Shelterbelt design guidelines
- As part of the natural environment recovery process after the Bunyip Complex Fire, Council engaged Eco Logical Australia during 2020 to research and develop shelterbelt designs to be better suited to the future effects of climate change.
- Shelterbelts are strips of vegetation planted to provide a wind buffer, shade for livestock, crop protection or to create habitat for wildlife. They may help protect against some of the increasing effects of climate change.
- Eco Logical Australia developed the guidelines and report following consultation with landholders impacted by the 2019 Bunyip Complex bushfires, as well as with Bunyip Landcare group, Westernport Landcare Catchment Network and Melbourne Water (previously known as Port Philip and Westernport Catchment Management Authority).
- The guidelines and their accompanying report give practical advice to landholders on the benefits, design and functions of shelterbelts and how to create them.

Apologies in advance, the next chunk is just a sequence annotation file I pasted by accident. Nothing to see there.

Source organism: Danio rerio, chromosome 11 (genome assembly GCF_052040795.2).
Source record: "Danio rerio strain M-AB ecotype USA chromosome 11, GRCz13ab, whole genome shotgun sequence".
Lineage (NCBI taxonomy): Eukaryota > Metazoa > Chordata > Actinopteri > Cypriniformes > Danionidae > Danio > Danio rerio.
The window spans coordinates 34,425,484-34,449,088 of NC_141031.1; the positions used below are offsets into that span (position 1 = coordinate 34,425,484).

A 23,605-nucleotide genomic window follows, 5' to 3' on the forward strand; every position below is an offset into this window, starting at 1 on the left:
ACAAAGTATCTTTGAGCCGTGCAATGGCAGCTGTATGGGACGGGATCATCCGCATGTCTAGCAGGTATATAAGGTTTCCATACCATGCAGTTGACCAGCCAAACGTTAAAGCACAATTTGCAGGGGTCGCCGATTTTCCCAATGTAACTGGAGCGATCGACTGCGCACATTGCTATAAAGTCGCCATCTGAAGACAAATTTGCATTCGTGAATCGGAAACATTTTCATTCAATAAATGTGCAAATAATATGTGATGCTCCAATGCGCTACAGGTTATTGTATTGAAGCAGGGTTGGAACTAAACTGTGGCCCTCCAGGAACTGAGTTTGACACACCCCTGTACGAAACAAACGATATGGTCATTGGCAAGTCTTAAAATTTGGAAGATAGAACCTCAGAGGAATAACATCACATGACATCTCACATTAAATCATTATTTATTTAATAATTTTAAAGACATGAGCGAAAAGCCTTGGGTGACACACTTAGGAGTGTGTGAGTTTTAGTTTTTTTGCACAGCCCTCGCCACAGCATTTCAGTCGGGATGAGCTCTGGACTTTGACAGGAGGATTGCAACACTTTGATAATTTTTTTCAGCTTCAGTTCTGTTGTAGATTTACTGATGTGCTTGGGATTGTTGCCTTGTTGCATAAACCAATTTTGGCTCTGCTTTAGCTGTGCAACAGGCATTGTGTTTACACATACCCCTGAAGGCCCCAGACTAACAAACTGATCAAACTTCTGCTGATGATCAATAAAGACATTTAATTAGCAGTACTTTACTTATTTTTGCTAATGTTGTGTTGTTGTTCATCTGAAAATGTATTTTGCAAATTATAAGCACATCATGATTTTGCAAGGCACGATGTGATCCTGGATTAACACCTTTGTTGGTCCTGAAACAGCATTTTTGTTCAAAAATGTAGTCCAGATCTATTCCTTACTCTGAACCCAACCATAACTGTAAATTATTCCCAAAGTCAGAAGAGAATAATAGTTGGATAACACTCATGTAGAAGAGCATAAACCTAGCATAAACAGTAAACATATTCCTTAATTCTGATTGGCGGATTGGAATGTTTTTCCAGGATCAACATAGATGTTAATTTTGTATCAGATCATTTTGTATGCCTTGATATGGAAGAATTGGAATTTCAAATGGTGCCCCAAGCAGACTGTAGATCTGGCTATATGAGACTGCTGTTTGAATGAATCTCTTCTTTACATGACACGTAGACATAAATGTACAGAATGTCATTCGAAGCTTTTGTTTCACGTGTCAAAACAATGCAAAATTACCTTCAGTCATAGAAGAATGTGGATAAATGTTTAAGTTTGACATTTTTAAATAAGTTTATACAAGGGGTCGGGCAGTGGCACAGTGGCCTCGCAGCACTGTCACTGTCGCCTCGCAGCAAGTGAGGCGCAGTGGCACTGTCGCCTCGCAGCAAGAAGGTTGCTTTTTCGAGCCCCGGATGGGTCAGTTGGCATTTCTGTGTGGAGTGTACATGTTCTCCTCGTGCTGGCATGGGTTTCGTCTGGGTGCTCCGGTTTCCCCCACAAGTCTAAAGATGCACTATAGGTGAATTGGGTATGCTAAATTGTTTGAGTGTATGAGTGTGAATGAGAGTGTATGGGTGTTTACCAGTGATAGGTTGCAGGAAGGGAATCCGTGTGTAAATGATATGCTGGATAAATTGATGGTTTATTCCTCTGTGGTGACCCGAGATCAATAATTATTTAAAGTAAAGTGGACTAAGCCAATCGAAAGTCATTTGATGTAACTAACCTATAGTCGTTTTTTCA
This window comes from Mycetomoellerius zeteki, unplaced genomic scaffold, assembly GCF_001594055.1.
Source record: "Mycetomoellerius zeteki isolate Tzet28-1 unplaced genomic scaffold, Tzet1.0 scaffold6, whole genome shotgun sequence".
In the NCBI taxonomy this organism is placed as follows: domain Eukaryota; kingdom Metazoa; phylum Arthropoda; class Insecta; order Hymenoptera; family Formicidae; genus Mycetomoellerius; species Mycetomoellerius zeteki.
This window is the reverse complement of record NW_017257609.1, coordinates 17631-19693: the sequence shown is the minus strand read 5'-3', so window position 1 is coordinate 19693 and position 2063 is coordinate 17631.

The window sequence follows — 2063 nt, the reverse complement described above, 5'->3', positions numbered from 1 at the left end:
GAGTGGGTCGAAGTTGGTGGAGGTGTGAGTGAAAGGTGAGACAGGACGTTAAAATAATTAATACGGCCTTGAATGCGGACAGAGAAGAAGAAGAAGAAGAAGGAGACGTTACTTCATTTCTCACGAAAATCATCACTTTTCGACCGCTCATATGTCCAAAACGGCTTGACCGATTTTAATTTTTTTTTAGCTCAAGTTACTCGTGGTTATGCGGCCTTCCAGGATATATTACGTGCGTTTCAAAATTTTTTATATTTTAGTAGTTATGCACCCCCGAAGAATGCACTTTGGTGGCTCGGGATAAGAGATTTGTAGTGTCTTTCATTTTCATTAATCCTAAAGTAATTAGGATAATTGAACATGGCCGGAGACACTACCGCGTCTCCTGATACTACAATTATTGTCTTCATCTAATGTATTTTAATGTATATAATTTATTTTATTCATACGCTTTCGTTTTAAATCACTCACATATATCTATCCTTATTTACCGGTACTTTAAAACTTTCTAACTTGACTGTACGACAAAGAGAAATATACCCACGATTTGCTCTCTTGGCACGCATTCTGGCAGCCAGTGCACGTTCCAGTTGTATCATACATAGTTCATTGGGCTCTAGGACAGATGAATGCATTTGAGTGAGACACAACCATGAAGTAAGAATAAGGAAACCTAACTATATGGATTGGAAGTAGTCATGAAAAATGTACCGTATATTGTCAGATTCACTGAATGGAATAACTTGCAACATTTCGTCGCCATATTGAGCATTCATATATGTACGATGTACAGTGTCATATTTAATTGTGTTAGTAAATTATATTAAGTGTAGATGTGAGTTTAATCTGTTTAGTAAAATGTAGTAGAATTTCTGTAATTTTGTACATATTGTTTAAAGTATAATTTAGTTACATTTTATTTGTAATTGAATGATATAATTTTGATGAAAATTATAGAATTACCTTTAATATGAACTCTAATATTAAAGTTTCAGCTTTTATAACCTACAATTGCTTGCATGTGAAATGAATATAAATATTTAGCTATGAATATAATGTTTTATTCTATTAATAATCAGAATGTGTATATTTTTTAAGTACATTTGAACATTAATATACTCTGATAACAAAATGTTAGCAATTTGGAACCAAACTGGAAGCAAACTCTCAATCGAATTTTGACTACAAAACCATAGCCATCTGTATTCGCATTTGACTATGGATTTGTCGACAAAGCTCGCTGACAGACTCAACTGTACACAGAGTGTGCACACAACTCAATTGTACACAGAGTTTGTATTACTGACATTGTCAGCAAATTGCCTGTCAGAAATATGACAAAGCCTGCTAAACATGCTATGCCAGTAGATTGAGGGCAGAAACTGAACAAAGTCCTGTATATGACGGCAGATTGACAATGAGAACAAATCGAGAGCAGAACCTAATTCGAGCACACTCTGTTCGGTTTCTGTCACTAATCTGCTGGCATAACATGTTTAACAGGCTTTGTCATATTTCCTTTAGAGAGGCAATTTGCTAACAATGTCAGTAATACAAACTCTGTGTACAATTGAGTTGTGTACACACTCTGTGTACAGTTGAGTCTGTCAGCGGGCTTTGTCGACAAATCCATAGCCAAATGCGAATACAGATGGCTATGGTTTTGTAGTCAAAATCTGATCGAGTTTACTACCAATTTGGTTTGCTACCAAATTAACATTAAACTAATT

What the guidelines cover
The guidelines provide details on:
- the benefits of planting shelterbelts.
- how to plan and design shelterbelts that will lessen climate change impacts.
- how to select species that will survive future climate conditions.
- site planning and preparation.
- shelterbelt management.
- example design principles to assist whole farm planning.
The design guidelines provide key recommendations including:
- shelterbelt orientation
- planting density
- species selection
The recommendations will help you to:
- adapt to climate change
- increase agricultural production
- protect built assets
- enhance biodiversity.